As we progress in our careers, our skill sets usually need to grow to fit new roles and responsibilities – maybe you’re managing other people, or your job requires ever more technical skill. The good news is that web design tools (opens in new tab) can help with the transition.
This month, we look at Lara Hogan’s new book, Resilient Management, which explains her techniques for managing a technical team. We also look at Chris Coyier’s talk, ‘Ooops I guess we’re full-stack developers now’, which considers the ever-expanding role of the front end developer, which has ballooned to even greater proportions in recent years.
Beyond that, we have the usual mix of useful tools and resources, including a free course on UI design by Christopher Murphy, and a great utility that automatically generates site maps for any URL. For more info on tools, see our guide to Google's web tools.
This amazing, fully automated tool, VisualSitemaps (opens in new tab), generates sitemaps of any website – just enter the URL and it does it all for you. It takes high resolution screenshots and you can export as PDF should you want to display the map at a large size. It’s ideal for conducting site audits for UX, SEO, market research purposes or any other type of analysis. You can share the sitemap with your collaborators and annotate it, and also create your own, reorganised version by dragging and dropping elements. It works well even on really huge sites – check out the examples on the homepage.
02. Resilient Management by Lara Hogan
As you move up in your career as a tech person it’s likely you’ll start to take on management duties or a full managerial role, which requires a whole new skill set. Lara Hogan is a management coach from a technical background, so she understands how to lead technical teams. In this book, Resilient Management (opens in new tab), she passes on her expertise - you’ll learn how to mentor and coach people, how to communicate effectively, and how to build resilience in yourself and your team so that you’re prepared for tough times.
03. Real Dev
The people behind Real Dev (opens in new tab) are startup founders who have found that many of the coding puzzles and problems used to screen candidates lead to mixed results – sometimes people who score well on these tests underperform in their job. The solution they’ve come up with is Real Dev – it contains tasks that are based on real technical problems that developers can solve online and submit for evaluation. This way, if you’re looking to get hired you can build up a portfolio to impress employers, and those looking for staff have another way to consider candidates.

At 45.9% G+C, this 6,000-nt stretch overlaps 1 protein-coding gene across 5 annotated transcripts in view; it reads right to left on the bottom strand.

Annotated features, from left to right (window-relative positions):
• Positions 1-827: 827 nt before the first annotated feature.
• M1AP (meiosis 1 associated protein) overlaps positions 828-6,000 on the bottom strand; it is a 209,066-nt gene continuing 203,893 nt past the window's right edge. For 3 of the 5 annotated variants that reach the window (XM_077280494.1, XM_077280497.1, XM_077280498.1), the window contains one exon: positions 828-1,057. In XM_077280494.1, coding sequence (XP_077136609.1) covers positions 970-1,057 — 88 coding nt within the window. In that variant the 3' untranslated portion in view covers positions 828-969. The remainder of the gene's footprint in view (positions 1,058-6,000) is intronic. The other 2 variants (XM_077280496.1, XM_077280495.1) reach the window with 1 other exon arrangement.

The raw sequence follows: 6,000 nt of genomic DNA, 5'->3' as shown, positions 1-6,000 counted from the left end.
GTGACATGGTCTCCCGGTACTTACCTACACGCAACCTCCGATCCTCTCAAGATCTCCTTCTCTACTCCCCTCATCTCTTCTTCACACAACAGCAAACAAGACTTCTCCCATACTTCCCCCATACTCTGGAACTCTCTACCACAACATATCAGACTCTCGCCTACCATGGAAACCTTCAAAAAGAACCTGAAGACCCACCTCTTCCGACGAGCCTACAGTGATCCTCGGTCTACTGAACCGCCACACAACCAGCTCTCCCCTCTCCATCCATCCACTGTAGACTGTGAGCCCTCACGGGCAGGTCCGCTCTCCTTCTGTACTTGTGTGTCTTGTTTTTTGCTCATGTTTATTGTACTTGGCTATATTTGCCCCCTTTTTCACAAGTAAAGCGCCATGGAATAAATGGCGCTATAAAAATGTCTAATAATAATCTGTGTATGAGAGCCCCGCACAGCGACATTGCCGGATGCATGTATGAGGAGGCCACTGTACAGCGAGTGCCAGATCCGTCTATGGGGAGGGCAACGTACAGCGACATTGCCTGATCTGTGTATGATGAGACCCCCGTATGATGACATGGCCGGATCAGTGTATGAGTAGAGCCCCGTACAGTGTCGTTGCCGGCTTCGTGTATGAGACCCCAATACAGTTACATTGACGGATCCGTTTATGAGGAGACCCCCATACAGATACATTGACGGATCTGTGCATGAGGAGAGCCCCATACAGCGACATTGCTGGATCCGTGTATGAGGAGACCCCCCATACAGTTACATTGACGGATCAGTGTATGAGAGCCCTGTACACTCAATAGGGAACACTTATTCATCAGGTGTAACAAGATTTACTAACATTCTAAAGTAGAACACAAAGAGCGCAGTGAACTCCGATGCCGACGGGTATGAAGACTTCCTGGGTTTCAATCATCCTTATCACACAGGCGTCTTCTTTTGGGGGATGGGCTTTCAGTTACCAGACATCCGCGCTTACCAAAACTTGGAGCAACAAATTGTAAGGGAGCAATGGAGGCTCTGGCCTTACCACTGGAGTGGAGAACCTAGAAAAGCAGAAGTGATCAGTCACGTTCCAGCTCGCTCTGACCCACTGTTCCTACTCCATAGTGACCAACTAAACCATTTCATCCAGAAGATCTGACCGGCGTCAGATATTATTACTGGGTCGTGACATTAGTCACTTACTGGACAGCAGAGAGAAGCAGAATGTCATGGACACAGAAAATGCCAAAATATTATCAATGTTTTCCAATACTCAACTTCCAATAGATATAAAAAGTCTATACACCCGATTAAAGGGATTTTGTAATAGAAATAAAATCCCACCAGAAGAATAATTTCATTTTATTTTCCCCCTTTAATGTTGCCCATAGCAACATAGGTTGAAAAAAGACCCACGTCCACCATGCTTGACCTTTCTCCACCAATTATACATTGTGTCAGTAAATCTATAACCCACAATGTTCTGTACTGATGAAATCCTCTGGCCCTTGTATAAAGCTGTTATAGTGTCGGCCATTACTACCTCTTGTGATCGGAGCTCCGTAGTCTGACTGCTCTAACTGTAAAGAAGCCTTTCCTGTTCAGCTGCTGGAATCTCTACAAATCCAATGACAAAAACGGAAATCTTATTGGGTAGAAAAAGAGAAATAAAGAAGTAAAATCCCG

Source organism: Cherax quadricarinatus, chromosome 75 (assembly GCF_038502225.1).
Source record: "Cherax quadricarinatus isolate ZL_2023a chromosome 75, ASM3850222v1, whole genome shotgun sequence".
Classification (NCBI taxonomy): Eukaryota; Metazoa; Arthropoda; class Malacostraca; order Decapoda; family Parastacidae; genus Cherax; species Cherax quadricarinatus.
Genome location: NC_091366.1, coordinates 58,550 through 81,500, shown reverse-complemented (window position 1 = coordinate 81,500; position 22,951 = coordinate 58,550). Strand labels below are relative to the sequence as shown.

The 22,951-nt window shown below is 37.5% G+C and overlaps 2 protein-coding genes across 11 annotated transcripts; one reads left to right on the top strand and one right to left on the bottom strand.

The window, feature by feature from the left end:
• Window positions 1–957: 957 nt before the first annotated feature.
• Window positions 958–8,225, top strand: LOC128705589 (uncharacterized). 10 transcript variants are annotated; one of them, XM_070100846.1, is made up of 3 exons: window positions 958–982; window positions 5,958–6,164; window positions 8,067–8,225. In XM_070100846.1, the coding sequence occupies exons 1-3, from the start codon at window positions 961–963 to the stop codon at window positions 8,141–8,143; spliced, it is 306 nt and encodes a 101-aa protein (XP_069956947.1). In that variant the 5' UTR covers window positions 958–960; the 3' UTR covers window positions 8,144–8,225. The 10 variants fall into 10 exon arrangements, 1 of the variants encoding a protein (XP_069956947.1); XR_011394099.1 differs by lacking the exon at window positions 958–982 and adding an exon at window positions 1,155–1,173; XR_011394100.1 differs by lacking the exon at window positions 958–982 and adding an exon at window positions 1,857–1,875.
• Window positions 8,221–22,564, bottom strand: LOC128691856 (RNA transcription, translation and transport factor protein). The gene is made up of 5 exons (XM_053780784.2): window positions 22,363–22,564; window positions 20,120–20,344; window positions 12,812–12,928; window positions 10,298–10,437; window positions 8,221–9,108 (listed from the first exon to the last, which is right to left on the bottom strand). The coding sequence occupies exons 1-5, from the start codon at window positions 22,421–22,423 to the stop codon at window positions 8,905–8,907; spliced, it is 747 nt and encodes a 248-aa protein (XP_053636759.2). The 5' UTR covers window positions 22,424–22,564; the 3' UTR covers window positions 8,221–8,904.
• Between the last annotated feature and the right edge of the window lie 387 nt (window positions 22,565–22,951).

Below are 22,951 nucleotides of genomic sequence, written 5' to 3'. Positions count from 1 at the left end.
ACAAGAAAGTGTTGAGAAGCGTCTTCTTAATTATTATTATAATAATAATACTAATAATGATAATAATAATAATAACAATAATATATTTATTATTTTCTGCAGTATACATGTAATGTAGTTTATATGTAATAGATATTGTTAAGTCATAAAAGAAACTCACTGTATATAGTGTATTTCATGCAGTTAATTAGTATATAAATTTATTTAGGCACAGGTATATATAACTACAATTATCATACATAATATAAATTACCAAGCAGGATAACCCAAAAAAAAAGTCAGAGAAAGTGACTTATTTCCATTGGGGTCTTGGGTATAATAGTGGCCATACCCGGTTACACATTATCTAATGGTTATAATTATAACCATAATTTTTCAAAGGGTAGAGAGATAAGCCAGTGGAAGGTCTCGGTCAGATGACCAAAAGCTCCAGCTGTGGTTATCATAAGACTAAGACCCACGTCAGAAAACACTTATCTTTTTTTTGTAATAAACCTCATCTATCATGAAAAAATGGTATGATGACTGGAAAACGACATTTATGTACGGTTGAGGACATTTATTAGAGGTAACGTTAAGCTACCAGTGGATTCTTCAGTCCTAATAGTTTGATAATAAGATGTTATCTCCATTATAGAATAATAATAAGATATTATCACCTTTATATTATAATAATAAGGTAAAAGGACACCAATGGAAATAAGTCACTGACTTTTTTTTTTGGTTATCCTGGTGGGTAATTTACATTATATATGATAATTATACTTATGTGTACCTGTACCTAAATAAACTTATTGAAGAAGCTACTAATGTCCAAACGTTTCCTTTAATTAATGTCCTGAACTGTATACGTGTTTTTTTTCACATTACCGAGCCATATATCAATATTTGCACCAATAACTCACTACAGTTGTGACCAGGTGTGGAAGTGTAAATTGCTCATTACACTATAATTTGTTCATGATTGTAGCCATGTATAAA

This Houdini library, Extra.CSS (opens in new tab), by Una Kravets is a collection of cool effects to add some extra panache to your site. There are some variants of usual page elements such as borders, underlines and cross-outs, as well as some decorative additions like sparkles and confetti for when you’re creating something whimsical.
05. Building Beautiful UIs
Christopher Murphy is a senior lecturer teaching Interaction Design at the Belfast School of Art and he has put together this free course, Building Beautiful UIs (opens in new tab), in conjunction with Adobe. It’s designed to get you going as UI designer and is suitable for those starting from scratch.
He has road-tested the course on his students, and it comes with a library of digital course materials that you can download and use. There are a series of exercises that help you to analyse and deconstruct existing interfaces so you can understand why they’re effective and how to use the principles you learn in your own designs. It is currently unfinished and is being shared in draft form, with a view to publishing later this year.
06. SaaS Pages
SaaS Pages (opens in new tab) is a collection of landing pages from existing SaaS site that you can compare and use to improve your own offering. They’re broken down into categories such as Hero, Nav Bar, Clients, Team and so on, so you can see how your competitors are doing things. The site creators have also put together a list of best practices for each type of page to help you convey your message in the most effective way.
07. Ooops I guess we’re full stack developers now
In this talk (opens in new tab), which you can also read if you prefer, Chris Coyier discusses the expanding responsibilities of the front end developer and how this job is looking more and more like a full-stack role. He looks at how the job is evolving – people are specialising – and what things are going to look like in the near future.
Rooki (opens in new tab) is a beautifully designed online magazine with a print feel for young designers who are just starting out as students or interns. The articles are tailored to be inspirational or educational for those who are new to the design industry, and there’s a resources section that provides a curated list of things that are helpful for newbies. It’s a friendly and useful jumping off point for finding your feet in the industry conversation.
Most of us share files with clients via email – it’s convenient as it doesn’t require any sign-ups or learning – but it’s not designed with file management in mind so things usually get messy. FileFern (opens in new tab) adds file management capabilities to your email so that clients can click through to a file dashboard that shows them everything you’ve ever sent to them, so there’s no need to go hunting through email chains to find a document from months ago. The same is true for you; files from different clients are separate and organised. (For more file sharing options, see our post on how to send large files (opens in new tab).)